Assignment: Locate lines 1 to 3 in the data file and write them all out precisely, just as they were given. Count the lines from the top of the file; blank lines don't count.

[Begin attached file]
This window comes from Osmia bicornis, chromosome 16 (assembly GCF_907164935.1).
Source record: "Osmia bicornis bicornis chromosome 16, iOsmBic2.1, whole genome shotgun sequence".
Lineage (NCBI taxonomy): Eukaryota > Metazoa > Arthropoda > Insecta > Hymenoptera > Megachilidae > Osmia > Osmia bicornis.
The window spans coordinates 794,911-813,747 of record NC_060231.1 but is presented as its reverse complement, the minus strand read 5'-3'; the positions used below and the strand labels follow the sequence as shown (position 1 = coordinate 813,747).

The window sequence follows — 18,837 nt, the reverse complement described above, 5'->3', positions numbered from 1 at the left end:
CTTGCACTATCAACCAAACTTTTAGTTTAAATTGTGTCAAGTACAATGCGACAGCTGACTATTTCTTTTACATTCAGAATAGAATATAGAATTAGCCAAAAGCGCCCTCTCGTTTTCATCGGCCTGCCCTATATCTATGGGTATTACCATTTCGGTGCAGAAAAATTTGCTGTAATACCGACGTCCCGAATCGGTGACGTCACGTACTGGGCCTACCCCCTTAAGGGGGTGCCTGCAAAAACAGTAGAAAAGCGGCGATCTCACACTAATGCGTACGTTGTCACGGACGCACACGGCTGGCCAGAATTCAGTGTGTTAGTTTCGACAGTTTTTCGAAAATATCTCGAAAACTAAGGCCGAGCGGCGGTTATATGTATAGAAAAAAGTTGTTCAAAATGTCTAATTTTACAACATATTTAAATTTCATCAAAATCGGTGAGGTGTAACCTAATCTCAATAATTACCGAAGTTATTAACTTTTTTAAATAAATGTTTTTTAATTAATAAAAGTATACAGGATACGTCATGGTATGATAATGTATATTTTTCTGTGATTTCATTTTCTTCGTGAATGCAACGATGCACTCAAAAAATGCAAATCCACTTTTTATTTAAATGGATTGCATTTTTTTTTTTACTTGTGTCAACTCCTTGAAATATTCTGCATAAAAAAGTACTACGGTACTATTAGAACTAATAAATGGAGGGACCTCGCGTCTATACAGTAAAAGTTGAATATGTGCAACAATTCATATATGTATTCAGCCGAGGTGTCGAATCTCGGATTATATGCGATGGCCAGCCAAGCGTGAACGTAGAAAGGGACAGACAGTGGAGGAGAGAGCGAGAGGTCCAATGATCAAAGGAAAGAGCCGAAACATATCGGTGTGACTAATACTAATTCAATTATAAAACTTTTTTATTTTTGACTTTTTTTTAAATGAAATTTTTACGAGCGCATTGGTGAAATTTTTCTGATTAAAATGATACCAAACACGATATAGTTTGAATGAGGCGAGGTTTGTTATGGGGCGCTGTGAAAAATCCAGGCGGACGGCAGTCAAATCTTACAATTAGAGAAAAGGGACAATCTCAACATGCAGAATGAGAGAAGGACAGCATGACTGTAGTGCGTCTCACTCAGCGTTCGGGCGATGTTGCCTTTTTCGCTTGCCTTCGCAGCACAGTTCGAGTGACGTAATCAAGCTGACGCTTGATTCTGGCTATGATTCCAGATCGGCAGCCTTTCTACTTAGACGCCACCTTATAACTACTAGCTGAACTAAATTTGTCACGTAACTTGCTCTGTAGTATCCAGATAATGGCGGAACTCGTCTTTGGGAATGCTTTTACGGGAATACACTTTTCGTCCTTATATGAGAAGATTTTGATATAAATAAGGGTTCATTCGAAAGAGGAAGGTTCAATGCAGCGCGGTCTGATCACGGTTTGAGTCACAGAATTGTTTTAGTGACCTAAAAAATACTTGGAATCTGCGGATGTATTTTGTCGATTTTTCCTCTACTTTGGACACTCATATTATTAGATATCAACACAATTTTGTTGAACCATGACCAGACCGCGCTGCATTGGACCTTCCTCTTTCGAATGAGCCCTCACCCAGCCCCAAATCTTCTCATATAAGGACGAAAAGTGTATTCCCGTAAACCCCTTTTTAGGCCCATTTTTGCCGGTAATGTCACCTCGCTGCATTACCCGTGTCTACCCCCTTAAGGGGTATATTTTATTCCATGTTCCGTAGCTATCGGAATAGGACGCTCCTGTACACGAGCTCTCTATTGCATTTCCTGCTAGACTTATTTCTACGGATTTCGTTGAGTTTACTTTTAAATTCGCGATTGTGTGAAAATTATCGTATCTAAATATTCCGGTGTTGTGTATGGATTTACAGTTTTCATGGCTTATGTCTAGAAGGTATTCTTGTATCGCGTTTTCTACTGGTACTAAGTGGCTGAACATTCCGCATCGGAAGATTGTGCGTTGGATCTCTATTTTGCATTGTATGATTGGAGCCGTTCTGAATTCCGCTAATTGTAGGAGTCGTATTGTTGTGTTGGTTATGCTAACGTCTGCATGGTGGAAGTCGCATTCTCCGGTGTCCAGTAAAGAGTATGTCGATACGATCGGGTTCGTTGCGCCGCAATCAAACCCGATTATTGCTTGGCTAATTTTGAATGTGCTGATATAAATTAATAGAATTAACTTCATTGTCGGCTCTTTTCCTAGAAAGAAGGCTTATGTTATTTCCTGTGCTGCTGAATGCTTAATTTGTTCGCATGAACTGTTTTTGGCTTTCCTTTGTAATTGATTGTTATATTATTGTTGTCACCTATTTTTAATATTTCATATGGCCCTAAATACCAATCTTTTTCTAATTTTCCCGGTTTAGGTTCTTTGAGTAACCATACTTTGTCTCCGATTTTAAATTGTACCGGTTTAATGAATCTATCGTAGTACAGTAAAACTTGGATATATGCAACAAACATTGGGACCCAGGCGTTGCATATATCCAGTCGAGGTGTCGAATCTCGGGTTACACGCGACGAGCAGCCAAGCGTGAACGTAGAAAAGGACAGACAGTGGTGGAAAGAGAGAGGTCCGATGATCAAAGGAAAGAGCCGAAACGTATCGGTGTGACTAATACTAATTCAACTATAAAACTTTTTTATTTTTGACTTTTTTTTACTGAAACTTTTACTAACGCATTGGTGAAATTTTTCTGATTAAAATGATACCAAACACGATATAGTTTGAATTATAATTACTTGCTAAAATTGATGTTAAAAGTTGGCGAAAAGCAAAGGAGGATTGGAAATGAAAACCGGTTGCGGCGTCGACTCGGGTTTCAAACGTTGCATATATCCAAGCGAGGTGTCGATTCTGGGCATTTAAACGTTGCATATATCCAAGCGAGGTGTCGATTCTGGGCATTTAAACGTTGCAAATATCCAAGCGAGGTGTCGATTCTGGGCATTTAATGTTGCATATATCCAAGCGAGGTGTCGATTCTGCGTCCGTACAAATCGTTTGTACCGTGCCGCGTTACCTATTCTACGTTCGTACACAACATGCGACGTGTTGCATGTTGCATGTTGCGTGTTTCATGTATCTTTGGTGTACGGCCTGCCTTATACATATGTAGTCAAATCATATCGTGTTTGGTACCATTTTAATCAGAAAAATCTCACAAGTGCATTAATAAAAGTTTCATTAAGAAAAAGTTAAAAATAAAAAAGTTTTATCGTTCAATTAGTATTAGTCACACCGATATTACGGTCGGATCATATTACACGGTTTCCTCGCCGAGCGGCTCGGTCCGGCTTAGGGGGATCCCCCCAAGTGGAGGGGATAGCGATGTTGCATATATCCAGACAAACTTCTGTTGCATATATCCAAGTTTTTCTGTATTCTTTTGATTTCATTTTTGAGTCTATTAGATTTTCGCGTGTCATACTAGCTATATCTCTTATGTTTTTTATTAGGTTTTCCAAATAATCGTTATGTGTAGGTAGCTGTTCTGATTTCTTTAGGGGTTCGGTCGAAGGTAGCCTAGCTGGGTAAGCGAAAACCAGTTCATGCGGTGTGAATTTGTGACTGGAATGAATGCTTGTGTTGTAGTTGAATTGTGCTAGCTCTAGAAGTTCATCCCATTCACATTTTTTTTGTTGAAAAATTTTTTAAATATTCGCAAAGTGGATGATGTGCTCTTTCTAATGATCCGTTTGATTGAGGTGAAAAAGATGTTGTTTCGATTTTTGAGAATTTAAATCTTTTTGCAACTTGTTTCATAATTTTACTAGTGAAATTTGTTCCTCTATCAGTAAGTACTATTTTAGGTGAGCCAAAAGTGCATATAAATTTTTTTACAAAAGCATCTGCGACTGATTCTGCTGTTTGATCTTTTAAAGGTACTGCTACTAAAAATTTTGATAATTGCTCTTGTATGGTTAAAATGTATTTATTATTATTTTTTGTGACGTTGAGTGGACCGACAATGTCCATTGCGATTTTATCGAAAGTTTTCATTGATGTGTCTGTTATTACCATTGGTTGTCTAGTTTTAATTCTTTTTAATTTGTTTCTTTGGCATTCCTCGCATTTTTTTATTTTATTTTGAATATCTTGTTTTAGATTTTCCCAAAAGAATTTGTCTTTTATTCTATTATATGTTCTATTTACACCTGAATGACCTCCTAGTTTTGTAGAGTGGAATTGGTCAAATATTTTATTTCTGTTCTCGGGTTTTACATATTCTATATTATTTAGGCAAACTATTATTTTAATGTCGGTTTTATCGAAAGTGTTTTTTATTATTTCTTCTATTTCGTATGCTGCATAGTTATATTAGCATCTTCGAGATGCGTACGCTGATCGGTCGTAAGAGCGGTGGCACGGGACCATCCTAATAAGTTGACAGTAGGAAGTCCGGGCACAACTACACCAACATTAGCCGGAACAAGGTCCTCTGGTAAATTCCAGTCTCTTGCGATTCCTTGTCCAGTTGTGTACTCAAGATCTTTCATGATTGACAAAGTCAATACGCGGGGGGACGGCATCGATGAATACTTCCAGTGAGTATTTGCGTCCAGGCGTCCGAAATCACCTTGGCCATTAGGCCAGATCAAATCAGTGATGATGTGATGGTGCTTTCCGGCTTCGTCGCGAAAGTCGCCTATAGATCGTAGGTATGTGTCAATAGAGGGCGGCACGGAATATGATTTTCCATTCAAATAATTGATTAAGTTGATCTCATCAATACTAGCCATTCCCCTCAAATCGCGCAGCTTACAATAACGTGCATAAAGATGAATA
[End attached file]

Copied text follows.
This window comes from Osmia bicornis, chromosome 16 (assembly GCF_907164935.1).
Source record: "Osmia bicornis bicornis chromosome 16, iOsmBic2.1, whole genome shotgun sequence".
Lineage (NCBI taxonomy): Eukaryota > Metazoa > Arthropoda > Insecta > Hymenoptera > Megachilidae > Osmia > Osmia bicornis.